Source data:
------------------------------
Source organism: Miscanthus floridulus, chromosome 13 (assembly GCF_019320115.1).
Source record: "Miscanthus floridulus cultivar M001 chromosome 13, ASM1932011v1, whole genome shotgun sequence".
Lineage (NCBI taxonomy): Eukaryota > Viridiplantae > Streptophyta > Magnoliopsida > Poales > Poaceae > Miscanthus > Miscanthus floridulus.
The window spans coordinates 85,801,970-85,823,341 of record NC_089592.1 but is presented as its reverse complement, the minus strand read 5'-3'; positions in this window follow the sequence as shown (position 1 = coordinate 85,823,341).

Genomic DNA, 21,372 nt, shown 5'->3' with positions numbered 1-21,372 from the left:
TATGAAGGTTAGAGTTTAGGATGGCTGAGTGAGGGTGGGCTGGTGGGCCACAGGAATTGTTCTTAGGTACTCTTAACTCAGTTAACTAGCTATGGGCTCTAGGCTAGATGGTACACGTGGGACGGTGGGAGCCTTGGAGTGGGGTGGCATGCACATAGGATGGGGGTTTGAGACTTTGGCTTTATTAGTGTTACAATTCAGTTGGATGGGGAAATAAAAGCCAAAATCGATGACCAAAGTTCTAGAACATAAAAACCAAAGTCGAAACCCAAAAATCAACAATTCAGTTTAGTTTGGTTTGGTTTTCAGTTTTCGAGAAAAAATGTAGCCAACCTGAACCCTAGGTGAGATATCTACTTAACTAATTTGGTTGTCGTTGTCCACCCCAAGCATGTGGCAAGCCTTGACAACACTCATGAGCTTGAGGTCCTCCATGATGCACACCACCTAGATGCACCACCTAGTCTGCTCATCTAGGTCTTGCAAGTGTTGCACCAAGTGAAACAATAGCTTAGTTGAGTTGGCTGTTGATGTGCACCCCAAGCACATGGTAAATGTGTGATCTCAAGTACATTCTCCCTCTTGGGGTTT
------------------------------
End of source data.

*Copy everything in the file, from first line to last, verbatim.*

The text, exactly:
Source organism: Miscanthus floridulus, chromosome 13 (assembly GCF_019320115.1).
Source record: "Miscanthus floridulus cultivar M001 chromosome 13, ASM1932011v1, whole genome shotgun sequence".
Lineage (NCBI taxonomy): Eukaryota > Viridiplantae > Streptophyta > Magnoliopsida > Poales > Poaceae > Miscanthus > Miscanthus floridulus.
The window spans coordinates 85,801,970-85,823,341 of record NC_089592.1 but is presented as its reverse complement, the minus strand read 5'-3'; positions in this window follow the sequence as shown (position 1 = coordinate 85,823,341).

Genomic DNA, 21,372 nt, shown 5'->3' with positions numbered 1-21,372 from the left:
TATGAAGGTTAGAGTTTAGGATGGCTGAGTGAGGGTGGGCTGGTGGGCCACAGGAATTGTTCTTAGGTACTCTTAACTCAGTTAACTAGCTATGGGCTCTAGGCTAGATGGTACACGTGGGACGGTGGGAGCCTTGGAGTGGGGTGGCATGCACATAGGATGGGGGTTTGAGACTTTGGCTTTATTAGTGTTACAATTCAGTTGGATGGGGAAATAAAAGCCAAAATCGATGACCAAAGTTCTAGAACATAAAAACCAAAGTCGAAACCCAAAAATCAACAATTCAGTTTAGTTTGGTTTGGTTTTCAGTTTTCGAGAAAAAATGTAGCCAACCTGAACCCTAGGTGAGATATCTACTTAACTAATTTGGTTGTCGTTGTCCACCCCAAGCATGTGGCAAGCCTTGACAACACTCATGAGCTTGAGGTCCTCCATGATGCACACCACCTAGATGCACCACCTAGTCTGCTCATCTAGGTCTTGCAAGTGTTGCACCAAGTGAAACAATAGCTTAGTTGAGTTGGCTGTTGATGTGCACCCCAAGCACATGGTAAATGTGTGATCTCAAGTACATTCTCCCTCTTGGGGTTT